Here's why Coinbase stock fell 81% in the first half of 2022

The price of Bitcoin fell significantly in the first half of the year, which seemed to drag the industry down with it.

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This article was originally published on Fool.com. All figures quoted in US dollars unless otherwise stated.

What happened

Shares of the large crypto exchange Coinbase (NASDAQ: COIN) plummeted more than 81% in the first six months of 2022, according to data provided by S&P Global Market Intelligence. The main reasons for the huge decline are falling cryptocurrency prices and less crypto-trading activity.

So what

Being the largest U.S. crypto exchange, Coinbase makes the bulk of its revenue from commissions on retail trades, so naturally, the stock has a good amount of correlation to the price and movement of large cryptocurrencies like Bitcoin (CRYPTO: BTC).

The price of Bitcoin fell roughly 58% in the first half of the year as inflation set in and the Federal Reserve rapidly raised its benchmark overnight lending rate, the federal funds rate. This usually does not bode well for riskier assets because it makes safer assets yield more.

In the first quarter of this year, Coinbase reported $1.16 billion of revenue, down from nearly $2.5 billion in the fourth quarter of 2021 and nearly $1.6 billion in the first quarter of 2021. The main culprit was the decline in retail-transaction revenue.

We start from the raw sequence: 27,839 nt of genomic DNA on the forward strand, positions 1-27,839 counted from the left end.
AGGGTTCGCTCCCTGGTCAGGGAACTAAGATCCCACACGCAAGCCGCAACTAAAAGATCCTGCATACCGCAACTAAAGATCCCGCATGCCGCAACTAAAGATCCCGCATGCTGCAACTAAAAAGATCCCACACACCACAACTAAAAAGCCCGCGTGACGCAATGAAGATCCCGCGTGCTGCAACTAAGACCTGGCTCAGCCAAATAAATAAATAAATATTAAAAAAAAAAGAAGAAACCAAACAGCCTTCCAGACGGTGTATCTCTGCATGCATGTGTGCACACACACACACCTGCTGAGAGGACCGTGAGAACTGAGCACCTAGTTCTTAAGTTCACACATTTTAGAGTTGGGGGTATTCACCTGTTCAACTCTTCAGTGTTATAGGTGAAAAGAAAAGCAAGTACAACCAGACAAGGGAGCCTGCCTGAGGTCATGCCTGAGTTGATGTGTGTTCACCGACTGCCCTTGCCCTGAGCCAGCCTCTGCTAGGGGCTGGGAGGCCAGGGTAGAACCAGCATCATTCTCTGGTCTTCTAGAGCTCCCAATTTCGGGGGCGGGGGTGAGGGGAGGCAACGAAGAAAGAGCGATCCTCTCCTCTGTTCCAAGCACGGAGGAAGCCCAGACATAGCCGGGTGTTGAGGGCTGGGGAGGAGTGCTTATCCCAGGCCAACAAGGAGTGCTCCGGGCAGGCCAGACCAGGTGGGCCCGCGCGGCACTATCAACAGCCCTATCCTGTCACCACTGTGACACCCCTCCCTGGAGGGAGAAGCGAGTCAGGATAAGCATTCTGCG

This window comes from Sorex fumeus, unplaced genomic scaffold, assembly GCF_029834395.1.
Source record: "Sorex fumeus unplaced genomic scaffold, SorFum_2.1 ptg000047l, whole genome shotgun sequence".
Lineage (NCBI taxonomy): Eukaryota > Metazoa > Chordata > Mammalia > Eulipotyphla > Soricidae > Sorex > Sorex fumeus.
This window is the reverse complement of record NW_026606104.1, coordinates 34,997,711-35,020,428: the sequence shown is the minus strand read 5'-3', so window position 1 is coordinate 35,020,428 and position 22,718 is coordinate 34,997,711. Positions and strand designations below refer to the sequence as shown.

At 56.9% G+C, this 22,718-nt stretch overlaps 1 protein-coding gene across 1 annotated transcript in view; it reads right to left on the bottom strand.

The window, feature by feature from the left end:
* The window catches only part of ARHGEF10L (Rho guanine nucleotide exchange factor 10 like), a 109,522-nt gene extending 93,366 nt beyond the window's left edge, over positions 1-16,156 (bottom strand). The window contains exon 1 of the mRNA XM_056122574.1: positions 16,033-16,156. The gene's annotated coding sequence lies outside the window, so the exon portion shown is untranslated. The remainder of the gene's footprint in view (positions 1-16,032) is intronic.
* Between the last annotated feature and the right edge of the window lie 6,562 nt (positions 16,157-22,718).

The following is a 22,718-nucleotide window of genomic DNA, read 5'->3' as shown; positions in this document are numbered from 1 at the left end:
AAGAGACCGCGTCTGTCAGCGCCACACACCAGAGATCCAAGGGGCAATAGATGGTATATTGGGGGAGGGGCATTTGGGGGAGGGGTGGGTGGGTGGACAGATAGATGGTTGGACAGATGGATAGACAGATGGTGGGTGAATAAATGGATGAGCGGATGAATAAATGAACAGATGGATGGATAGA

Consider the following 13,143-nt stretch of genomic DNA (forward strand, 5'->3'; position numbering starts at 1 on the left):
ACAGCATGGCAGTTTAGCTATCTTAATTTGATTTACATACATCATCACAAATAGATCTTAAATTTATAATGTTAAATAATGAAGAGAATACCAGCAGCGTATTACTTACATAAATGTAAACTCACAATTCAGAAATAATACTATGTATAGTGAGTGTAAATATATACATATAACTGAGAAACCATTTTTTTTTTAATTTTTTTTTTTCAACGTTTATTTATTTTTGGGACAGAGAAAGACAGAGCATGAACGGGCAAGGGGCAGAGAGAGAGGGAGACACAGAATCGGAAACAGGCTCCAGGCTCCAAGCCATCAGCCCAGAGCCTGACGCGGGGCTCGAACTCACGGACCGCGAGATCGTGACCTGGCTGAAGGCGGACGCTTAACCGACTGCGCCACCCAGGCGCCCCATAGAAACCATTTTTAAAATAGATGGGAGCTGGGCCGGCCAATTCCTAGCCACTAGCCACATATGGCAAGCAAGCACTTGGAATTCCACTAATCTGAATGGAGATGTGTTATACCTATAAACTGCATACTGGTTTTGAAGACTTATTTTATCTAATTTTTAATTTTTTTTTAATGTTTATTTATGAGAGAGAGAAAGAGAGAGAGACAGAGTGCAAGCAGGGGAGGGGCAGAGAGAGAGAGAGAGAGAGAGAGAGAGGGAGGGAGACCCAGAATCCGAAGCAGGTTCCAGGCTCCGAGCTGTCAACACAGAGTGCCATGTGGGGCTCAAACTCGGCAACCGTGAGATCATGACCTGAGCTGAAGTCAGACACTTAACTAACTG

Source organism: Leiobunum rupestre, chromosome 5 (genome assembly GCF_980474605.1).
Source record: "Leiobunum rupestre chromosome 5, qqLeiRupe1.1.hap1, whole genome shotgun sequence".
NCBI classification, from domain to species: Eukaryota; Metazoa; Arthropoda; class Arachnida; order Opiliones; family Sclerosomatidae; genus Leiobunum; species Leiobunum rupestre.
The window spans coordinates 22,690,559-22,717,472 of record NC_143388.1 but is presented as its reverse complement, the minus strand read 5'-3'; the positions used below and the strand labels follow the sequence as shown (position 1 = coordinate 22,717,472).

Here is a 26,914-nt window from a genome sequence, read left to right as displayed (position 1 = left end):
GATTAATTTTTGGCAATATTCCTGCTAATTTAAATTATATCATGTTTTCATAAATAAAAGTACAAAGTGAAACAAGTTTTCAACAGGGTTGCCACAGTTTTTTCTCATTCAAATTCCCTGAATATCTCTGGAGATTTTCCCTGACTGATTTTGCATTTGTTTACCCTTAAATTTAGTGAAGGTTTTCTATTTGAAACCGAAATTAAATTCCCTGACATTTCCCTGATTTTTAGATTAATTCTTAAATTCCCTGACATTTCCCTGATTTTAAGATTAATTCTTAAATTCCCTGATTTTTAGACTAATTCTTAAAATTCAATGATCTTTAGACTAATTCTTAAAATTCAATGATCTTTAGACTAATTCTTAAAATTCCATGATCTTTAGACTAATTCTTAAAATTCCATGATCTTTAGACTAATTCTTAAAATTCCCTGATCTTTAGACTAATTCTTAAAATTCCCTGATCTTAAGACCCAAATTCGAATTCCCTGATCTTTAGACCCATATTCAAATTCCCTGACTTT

But the fall in the price of Bitcoin and other cryptocurrencies has not been the only issue. Coinbase has also seen the fee it charges on retail trades cut significantly as more competition piles into the space. Coinbase currently charges 1% on all crypto transactions, according to its website. That number used to be as high as 4%.

Not too long ago, some of Coinbase's competitors eliminated fees altogether on certain crypto trades, making investors fear that fees at Coinbase could drop further.

What now

While Coinbase has suffered as the crypto winter has set in, there's no doubt that the company will need to figure out how to diversify revenue with fees facing further compression.

Coinbase is clearly aware of the situation and has made efforts to do this, including launching a subscription service and offering users more ways to use the platform other than just trading.

CEO Brian Armstrong noted on the company's last earnings call that 54% of active users are on Coinbase for something other than just trading, including interacting with merchants, yield farming, and interacting with decentralized applications.

Although Coinbase could face more pressure near term, with its size and brand power, I do think it will continue to find ways to stay relevant so long as cryptocurrencies stay relevant.

This article was originally published on Fool.com. All figures quoted in US dollars unless otherwise stated.

Bram Berkowitz has positions in Bitcoin. The Motley Fool Australia's parent company Motley Fool Holdings Inc. has positions in and has recommended Bitcoin and Coinbase Global, Inc. The Motley Fool Australia owns and has recommended Bitcoin. The Motley Fool has a disclosure policy. This article contains general investment advice only (under AFSL 400691). Authorised by Scott Phillips.

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